Out of the Depths By Edgar Harrell: Book Review

Out of the Depths 
By Edgar Harrell 

Find it on: 

First-Person 
Non-Fiction
192 Pages


About the Book (Backcover Blurb):

The Inspiring Story of a World War II Hero’s Miraculous Survival at Sea
July 30, 1945–The USS Indianapolis and its 1,196-man crew is making its way toward a small island in the South Pacific. The ship is sailing unescorted, assured by headquarters the waters are safe. It is midnight, and Marine Edgar Harrell and several others have sacked out on deck rather than spend the night in their hot and muggy quarters below. Fresh off a top-secret mission to deliver uranium for the atomic bombs that would ultimately end World War II, they are unaware their ship is being watched. Minutes later, six torpedoes are slicing toward the Indy . . . 

For five horrifying days and nights after their ship went down, Harrell and his shipmates had to fend for themselves in the open seas. Plagued by dehydration, exposure, saltwater poisoning, and shark attacks, their numbers were cruelly depleted before they were miraculously rescued. This is one man’s story of courage, ingenuity, and faith in God’s providence in the midst of the worst naval disaster in U.S. history.


Why I Choose this Book: 
I’ve been interested in the story of the USS Indianapolis for several years now. We have a friend, Bob Welsh, who is a storyteller and has an amazing talent of weaving true historical accounts into verse. I’ve sat spellbound many times while listening to his poem, Sleep Well, Ye Men of Indy’s Crew. (The poem is rather long, but well, well worth listening to!) A couple of years ago Bob even brought one of few survivors to meet our family – it was history come to life.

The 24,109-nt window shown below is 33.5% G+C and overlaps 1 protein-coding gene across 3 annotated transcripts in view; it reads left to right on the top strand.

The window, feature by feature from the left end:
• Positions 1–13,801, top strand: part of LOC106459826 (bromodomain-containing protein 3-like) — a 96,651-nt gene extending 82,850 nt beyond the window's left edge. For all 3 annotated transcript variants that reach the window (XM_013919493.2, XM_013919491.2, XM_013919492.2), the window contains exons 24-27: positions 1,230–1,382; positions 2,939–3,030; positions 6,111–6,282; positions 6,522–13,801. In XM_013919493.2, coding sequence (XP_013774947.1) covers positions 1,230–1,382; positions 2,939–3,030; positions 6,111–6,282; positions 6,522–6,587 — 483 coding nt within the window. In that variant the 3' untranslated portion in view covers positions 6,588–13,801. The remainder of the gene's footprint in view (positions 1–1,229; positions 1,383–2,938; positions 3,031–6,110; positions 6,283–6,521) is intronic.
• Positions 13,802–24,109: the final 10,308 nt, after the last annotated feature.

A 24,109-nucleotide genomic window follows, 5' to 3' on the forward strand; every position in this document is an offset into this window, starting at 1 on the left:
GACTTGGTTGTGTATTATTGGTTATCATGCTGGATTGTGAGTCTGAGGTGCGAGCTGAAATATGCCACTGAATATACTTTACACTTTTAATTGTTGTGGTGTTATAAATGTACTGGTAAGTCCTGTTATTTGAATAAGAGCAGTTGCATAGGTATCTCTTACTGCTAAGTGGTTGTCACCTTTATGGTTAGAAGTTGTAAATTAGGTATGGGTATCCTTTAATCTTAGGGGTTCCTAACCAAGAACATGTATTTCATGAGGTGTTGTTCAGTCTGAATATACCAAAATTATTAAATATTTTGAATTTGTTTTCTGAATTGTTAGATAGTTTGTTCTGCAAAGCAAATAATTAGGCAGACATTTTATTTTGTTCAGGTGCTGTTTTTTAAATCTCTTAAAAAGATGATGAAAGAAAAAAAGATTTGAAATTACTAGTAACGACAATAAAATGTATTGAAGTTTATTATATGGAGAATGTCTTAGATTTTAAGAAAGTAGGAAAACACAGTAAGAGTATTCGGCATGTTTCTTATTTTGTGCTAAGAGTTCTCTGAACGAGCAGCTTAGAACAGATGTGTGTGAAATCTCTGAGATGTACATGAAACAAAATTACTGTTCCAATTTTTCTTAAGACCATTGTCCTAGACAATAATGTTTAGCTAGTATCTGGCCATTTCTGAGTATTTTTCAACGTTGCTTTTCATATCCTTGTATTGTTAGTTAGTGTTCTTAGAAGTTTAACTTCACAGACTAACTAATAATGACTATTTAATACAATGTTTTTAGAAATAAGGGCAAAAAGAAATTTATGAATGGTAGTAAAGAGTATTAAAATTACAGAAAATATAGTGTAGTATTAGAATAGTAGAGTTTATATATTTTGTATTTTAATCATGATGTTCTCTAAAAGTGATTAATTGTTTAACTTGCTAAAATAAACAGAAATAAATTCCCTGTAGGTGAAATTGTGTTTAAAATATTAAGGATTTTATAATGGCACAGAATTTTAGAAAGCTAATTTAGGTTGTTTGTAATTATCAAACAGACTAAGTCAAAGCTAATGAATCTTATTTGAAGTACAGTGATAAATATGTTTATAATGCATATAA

What I Thought About this Book:
For some reason this book was extremely hard for me to get into. Like, over two years hard to get into. I started it in 2014 and picked it up several times during the next 24 months, but it didn’t hold my interest. Then I picked it up a couple days ago and like a switch was flipped, I hardly wanted to put the book down. It was incredibly interesting and pulled me in and made me almost feel the horror myself. 

The story is amazing – really a miracle, and I don’t use that word lightly. The author is very clear that he believes it’s only by the hand of God that they were saved. He describes how so many different elements worked together to create their rescue, and it’s astounding. 

True war books always leave me sad. It’s horrible and the cost of life is staggering. I’m so very incredibly thankful though for those who offered and gave their very lives so that we could live in freedom. 

I’m so amazed at how the survivors were able to hang on. I have no clue how anyone could have a strong enough will to fight through what they did as the days slipped away in agonizing pain and terror with little to no hope of being rescued. The group of men from the Indianapolis are truly astonishing. 

The crew from the Indianapolis unknowingly played a huge part in ending the war and yet because of Navy politics weren’t fully recognized for around 50 years. I feel honored to have been able to thank one of the survivors in person for fighting for our freedom. 

Conclusion: 
This book isn’t for kids. It describes in some detail the horribleness of what the crew endured and it was gruesome. At the same time though, I don’t think the author went into too much detail, it just isn’t suitable for kids. 
Rating: 
I’m giving Out of the Depths Four Stars (eight out of ten).

*I received this book for free from Bethany House Publishers in exchange for an honest review*